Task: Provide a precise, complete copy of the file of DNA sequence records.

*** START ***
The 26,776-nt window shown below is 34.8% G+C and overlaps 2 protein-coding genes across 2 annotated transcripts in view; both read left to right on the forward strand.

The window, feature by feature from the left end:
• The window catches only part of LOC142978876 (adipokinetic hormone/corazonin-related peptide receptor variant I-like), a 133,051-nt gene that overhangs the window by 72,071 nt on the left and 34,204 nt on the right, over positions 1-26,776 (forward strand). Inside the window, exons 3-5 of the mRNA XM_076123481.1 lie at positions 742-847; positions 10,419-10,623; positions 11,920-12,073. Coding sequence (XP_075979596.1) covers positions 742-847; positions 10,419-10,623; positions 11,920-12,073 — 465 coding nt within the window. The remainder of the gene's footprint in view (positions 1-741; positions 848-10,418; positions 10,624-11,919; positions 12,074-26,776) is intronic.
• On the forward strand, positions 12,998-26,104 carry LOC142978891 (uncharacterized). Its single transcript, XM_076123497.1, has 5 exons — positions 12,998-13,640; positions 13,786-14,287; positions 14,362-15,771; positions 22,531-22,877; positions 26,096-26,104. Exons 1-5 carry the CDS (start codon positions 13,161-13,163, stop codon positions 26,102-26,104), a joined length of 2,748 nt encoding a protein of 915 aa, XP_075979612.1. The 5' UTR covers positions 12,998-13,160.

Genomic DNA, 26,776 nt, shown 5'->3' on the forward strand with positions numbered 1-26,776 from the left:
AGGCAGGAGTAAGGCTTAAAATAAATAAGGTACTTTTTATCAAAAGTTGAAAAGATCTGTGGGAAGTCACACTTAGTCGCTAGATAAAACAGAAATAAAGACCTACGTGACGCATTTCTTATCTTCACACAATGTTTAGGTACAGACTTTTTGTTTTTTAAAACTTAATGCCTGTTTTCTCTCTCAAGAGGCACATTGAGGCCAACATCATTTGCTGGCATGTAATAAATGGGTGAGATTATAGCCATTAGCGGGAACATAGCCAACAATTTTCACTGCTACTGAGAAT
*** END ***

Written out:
The 26,776-nt window shown below is 34.8% G+C and overlaps 2 protein-coding genes across 2 annotated transcripts in view; both read left to right on the forward strand.

The window, feature by feature from the left end:
• The window catches only part of LOC142978876 (adipokinetic hormone/corazonin-related peptide receptor variant I-like), a 133,051-nt gene that overhangs the window by 72,071 nt on the left and 34,204 nt on the right, over positions 1-26,776 (forward strand). Inside the window, exons 3-5 of the mRNA XM_076123481.1 lie at positions 742-847; positions 10,419-10,623; positions 11,920-12,073. Coding sequence (XP_075979596.1) covers positions 742-847; positions 10,419-10,623; positions 11,920-12,073 — 465 coding nt within the window. The remainder of the gene's footprint in view (positions 1-741; positions 848-10,418; positions 10,624-11,919; positions 12,074-26,776) is intronic.
• On the forward strand, positions 12,998-26,104 carry LOC142978891 (uncharacterized). Its single transcript, XM_076123497.1, has 5 exons — positions 12,998-13,640; positions 13,786-14,287; positions 14,362-15,771; positions 22,531-22,877; positions 26,096-26,104. Exons 1-5 carry the CDS (start codon positions 13,161-13,163, stop codon positions 26,102-26,104), a joined length of 2,748 nt encoding a protein of 915 aa, XP_075979612.1. The 5' UTR covers positions 12,998-13,160.

Genomic DNA, 26,776 nt, shown 5'->3' on the forward strand with positions numbered 1-26,776 from the left:
AGGCAGGAGTAAGGCTTAAAATAAATAAGGTACTTTTTATCAAAAGTTGAAAAGATCTGTGGGAAGTCACACTTAGTCGCTAGATAAAACAGAAATAAAGACCTACGTGACGCATTTCTTATCTTCACACAATGTTTAGGTACAGACTTTTTGTTTTTTAAAACTTAATGCCTGTTTTCTCTCTCAAGAGGCACATTGAGGCCAACATCATTTGCTGGCATGTAATAAATGGGTGAGATTATAGCCATTAGCGGGAACATAGCCAACAATTTTCACTGCTACTGAGAAT